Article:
Adi & Suzy Arrive

February 18, 2009

Shahaf’s parents arrived in Israel on Feb 17.  We met them the next day when we returned from our little trip down to Tel Aviv and back.  They decided to visit Israel partly to join us for a second wedding celebration at Kibbutz Gal Ed, but also (frankly) because they just had to see us to make sure we’re OK (back home Adi and Shahaf email daily, and we visit Portland once a month usually).

Shahaf’s parents: Suzy & Adi, at Omama’s (Suzy’s Mom’s) apartment in Kiriat Bialik:

2009-02-18_11-58-42 Canon

Dani and Ohad

The same day we went out to lunch with Adi’s brother, Dani, and his older son, Ohad.  We went to a great restaurant called Shipudei Hatikva.  The restaurant doesn’t have the greatest location – in a strip mall by a major road – but the food is awesome.  Basically you order various kinds of meat, mostly kababs, and you also get a dozen different snacks in little plates: salads, pickled things, etc.  It definitely touched the nostalgic parts of our tongues.  🙂

Suzy, Shahaf, Pnina, Adi, Ohad, Dani:

2009-02-18_13-56-04 Canon

Dani works as a Mechanical Engineer in a kibbutz north of Haifa (he’s been working there for 20+ years!).  He takes as much time off as possible to do adventure travel, e.g. scuba diving.  Ohad is a high-ranking officer in the Navy.  He lives in Acco and has a rediculous 2-hour commute down to Tel Aviv every day.  It’s amazing we found an open slot in his schedule!

New Toys!

Having Adi & Suzy meet us in Israel was not just fun, it was fantastically convenient.  We gave them a whole bunch of stuff to take home – gifts we picked up along the way and excess stuff we decided we didn’t need (mostly clothes) – thereby making our backpacks several kg’s lighter.  In exchange, they gave us a bunch of new stuff for the remainder of the trip.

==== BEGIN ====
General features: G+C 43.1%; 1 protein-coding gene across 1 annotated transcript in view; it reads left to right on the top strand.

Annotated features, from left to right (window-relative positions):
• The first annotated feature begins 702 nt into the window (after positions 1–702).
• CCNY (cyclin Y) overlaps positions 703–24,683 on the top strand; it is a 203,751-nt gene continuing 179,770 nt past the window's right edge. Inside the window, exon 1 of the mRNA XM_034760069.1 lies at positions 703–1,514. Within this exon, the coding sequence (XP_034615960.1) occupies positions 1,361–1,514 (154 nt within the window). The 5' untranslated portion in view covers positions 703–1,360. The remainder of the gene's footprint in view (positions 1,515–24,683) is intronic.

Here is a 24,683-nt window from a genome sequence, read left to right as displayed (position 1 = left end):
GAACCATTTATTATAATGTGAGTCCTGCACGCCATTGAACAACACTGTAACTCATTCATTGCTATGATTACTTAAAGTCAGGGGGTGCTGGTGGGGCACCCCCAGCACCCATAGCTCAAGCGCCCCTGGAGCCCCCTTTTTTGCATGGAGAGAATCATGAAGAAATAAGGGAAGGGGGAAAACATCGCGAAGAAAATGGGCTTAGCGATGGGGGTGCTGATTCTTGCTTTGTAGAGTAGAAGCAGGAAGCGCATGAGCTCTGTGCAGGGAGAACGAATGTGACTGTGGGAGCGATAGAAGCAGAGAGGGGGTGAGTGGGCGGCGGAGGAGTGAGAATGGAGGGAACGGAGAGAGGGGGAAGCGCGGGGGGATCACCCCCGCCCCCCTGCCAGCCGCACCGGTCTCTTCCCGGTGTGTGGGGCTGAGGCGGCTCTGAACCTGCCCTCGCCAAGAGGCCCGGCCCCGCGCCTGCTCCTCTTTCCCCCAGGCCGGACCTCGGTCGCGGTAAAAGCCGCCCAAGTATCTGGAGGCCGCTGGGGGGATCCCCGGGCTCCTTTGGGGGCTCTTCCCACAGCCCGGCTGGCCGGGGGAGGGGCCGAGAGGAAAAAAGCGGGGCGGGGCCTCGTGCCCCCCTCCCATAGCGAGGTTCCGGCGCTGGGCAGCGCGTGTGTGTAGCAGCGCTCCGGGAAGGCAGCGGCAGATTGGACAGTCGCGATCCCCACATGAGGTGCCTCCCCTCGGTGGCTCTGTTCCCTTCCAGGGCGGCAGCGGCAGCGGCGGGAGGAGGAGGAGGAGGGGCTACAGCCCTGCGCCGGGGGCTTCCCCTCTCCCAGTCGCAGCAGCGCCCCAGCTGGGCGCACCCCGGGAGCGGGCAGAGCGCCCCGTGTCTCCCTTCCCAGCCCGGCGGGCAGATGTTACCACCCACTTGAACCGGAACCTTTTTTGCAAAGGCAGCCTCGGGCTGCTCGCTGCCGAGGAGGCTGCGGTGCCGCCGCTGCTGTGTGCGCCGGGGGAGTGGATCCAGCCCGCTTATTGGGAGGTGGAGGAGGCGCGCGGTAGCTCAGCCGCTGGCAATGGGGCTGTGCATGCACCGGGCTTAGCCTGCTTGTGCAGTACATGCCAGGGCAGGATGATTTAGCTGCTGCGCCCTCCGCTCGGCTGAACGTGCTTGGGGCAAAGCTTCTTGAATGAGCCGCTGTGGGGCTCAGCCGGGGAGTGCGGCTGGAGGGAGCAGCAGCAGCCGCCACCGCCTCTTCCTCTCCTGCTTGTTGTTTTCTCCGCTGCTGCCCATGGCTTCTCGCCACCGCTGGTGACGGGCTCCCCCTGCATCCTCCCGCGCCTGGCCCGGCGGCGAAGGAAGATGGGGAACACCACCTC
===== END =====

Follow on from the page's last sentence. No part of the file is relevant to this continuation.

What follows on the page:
First off – laptop!  Suzy actually suggested for us to take a laptop on the road in the first place, something like the OLPC.  The idea was to load all the travel info we need onto the laptop and thus avoid carrying a bunch of bulky books.  We decided against it, though, because laptops are not as convenient to whip out in the middle of traveling as books are.  Also, books are less fragile and don’t require electricity.  But we changed our minds when we reached Uganda and had our passwords stolen at a random internet cafe.  Since then we’ve been very skittish about using other people’s computers.  So we asked Adi & Suzy to purchase a laptop and bring it with them to Israel.  After some debate, we settled on the Asus Eee laptop, with Windows XP and 160 GB disk space.  This version has an extra-large battery so it’s good for about 4.5 hours fully charged.  The other great benefit about having a laptop on the road is that we get to write blog entries offline (using Windows Live Writer) and then upload them in one shot – it reduces our internet cafe fees.  However, we later discovered that it’s not that easy to find wi-fi on the road, and that internet cafes don’t always allow you to connect a spare Ethernet cable to your laptop.


The other new toy is a camera.  My point-and-shoot camera, a Panasonic, has been acting up ever since the sand-storm we experienced in Burning Man.  But the camera finally met its maker a few weeks ago in Sinai.  I was going to pick up a new Panasonic so as to reuse the batteries, but it turned out that Panasonic changed batteries in all their new models.  How stupid is that?  The best way they have to lock people into their brand is to maintain the same batteries.  So I said good-bye to Panasonic.  Dad brought a Canon SD 790 IS instead.  The camera has higher resolution (10 M-pixel) and the picture quality is far sharper / less grainy than the Panasonic.  I think all the fuss about Lumix lenses in the Panasonic cameras is just hype.

Canon SD790 Digital Camera


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